top of page

A Curious George Goes West

Johann George Schoener was born on 3 February 1746 and baptized in the New Hanover Lutheran Church. He was baptized on 6 days later on 9 February with his grandparents, Johann Friederick and Anna Maria Reichard serving as his sponsors. His father would die 5 years later, leaving him with his older sister Rebecca, his two younger brothers, Matthias and Johann Wilhelm, and their mother. He was confirmed on 25 December 1760.

At some point he got an urge to strike out and head west. He left Pennsylvania behind, possibly traveling the heavily traveled "Great Wagon Road" which was the primary route for the early settlement of the Southern United States, particularly the "backcountry." Beginning at the port of Philadelphia, where many immigrants entered the colonies, the Great Wagon Road passed through the towns of Lancaster and York in southeastern Pennsylvania. Turning southwest, the road crossed the Potomac River and entered the Shenandoah Valley at Pack Horse Ford. It continued south in the valley via the "Great Warriors' Trail", also called the Indian Road", which was established by centuries of Indian travel over ancient trails created by migrating buffalo herds (Yes, there used to be buffalo in the Shenandoah Valley). The Shenandoah portion of the road is also known as the Valley Pike. The Treaty of Lancaster in 1744 had established colonists' rights to settle along the Indian Road. Although traffic on the road increased dramatically after 1744, it was reduced to a trickle during the French and Indian War (Seven Years' War) from 1756 to 1763. But after the war ended, it was said to be the most heavily traveled main road in America.

George would settle in Mecklenburg, Berkeley County, Virginia, located on the south side of the Potomac River, about one mile upriver from Pack Horse Ford. The town had been laid out by Captain Thomas Shepherd, who had set aside 50 acres out of his 222 acre land grant he received in 1734. Thomas Shepherd had married Elizabeth Van Meter, the daughter of Jan Jansen "John" and Margaret (née Mollenauer) Van Meter and the granddaughter of Joost Jans and Sarah (née DuBois) Van Meter (Click here for the Van Meters post). Shepherd petitioned the Virginia General Assembly for a town charter, which was granted in 1762. Shepherd was the sole trustee, owning the town and being solely responsible for its government. Many of the first settlers were, like George, Germans from Pennsylvania and the town had a German school in the community as early as 1762. The main street in the town is still called German Street. President George Washington reportedly considered it as a possible site for the nation's capital. The town was renamed Shepherdstown in 1798, in honor of its founder. When West Virginia became a state in 1863, Shepherdstown was the oldest town in the state.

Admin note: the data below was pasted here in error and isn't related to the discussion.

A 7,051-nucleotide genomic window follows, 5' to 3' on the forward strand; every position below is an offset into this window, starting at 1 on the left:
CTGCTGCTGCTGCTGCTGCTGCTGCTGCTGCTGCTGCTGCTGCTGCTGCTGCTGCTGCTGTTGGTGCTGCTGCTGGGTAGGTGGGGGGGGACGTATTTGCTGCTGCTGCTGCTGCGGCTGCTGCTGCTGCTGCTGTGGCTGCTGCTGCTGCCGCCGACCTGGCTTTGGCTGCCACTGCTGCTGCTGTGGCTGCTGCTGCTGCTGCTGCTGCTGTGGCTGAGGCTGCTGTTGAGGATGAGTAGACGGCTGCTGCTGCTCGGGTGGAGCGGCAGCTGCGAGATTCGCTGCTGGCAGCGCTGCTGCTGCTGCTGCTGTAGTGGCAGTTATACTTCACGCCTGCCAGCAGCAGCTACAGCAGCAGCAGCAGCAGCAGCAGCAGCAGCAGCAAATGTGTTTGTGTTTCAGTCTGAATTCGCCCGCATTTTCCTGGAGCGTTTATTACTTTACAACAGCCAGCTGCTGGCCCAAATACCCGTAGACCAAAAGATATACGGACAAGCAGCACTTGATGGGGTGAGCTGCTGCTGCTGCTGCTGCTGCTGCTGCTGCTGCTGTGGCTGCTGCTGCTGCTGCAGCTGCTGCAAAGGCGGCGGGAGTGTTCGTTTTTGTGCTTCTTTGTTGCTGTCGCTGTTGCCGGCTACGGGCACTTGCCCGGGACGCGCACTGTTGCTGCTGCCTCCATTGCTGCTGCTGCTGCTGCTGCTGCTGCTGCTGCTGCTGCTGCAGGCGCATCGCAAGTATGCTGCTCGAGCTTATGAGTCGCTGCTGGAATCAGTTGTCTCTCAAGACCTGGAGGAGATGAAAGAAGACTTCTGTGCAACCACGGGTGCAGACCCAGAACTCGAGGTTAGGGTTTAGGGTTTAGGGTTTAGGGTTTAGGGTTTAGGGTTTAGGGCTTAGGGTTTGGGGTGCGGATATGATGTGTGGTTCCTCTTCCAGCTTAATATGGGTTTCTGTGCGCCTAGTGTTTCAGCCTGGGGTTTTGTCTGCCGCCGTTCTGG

In the early part of 1781, George enlisted as a private in the Virginia line, 5th Regiment of the Revolutionary Army for three years. His company was commanded by Captain Henry Bedinger and they marched to Winchester, VA. He was placed in the company commanded by Captain Abraham Kirkpatrick and immediately marched to Albemarle barracks. His company joined the Regiment commanded by Colonel Thomas Gaskins in General von Steuben's Brigade. He participated in the battles and siege of Yorktown and the surrender of Lord Cornwallis on 19 October 1781.

"Surrender of Lord Cornwallis" by John Trumbull

Afterwards, he marched to Savannah, Georgia under Colonel Thomas Posey and joined the troops under General "Mad" Anthony Wayne. He then went to Charleston, South Carolina, where he was honorably discharged in 1783.

He returned home to Mecklenberg and on 14 December 1786, he married Elizabeth Moore in Frederick County, VA. In 1818, he would be awarded a pension for his service in the amount of $8 a month. By that time he was blind, but still allegedly found work as a laborer.

He died in 1826.


bottom of page